While tens of millions were killed during World War II, the murder of over six million Jews was unique in relation to the deaths of others. Most of the deaths were war casualties or a persecuted class of people. However, the murder of the Jews were the only ones who were killed for simply existing as a member of a certain race—the Jewish race. Hitler wanted to wipe out every single Jewish person under his jurisdiction so all the territories under his control would be “Jew free.” Hitler’s viewpoint goes all the way back to the mid-1920s when he wrote his famous book Mein Kampf or in English: My Struggle. Whatever Hitler’s motive for desiring the liquidation of the Jews, it was evident early in his life and was a core value. I know from Scripture that Satan has a similar desire as exposed in Revelation 12, which is primarily speaking of a future time.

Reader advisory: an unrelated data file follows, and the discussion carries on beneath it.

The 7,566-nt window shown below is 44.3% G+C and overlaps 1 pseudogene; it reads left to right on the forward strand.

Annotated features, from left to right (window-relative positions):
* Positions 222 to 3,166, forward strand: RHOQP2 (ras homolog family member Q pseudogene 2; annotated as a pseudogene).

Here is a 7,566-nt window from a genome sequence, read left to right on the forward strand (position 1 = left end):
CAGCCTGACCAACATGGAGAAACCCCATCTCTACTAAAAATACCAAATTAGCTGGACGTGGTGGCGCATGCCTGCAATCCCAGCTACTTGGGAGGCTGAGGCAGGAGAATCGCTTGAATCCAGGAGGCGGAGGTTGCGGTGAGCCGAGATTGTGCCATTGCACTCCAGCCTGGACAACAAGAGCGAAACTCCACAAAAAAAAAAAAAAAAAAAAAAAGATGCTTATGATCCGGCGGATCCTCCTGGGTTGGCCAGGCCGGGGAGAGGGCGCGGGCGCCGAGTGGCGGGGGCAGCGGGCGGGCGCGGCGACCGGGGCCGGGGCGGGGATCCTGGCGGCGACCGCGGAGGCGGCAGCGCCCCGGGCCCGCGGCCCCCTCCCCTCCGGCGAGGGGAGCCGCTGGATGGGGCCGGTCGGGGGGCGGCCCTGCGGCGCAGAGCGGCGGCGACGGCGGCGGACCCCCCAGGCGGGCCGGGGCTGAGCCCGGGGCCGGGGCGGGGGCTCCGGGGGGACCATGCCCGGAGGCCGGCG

We learned at the conference that Hitler was not alone in his irrational desire to murder Jews it was embedded in the German, Austrian, and Eastern European nations. The original source for such anti-Semitism goes back to the common experience of all of Europe’s medieval Roman Catholic Jew-hatred. Most of the people throughout Europe did not have to be taught by Hitler or the Nazis to hate the Jews, it was endemic in their culture for hundreds of years. When the Nazis crystallized their anti-Semitism into murdering the Jews as a virtue, they already had a willing mass of people ready to join their crusade. After all, Hitler quoted the founder of the Reformation three times in Mein Kampf and called Martin Luther one of the greatest Christians in all of history. It is not surprising (for the most part) the German clergy were great Hitler enthusiasts since almost all of them were liberal and held to replacement theology. It was shocking to learn that about one and a half million Jews were killed by groups and individuals from the countries that were occupied by the Third Reich. So many were willing to show the Nazis that they were on board with that aspect of Hitler’s plan. So it was not just the Nazis that killed the Jews or even a small group like the SS, most of the people knew about the murders and were compliant to some degree with what happened.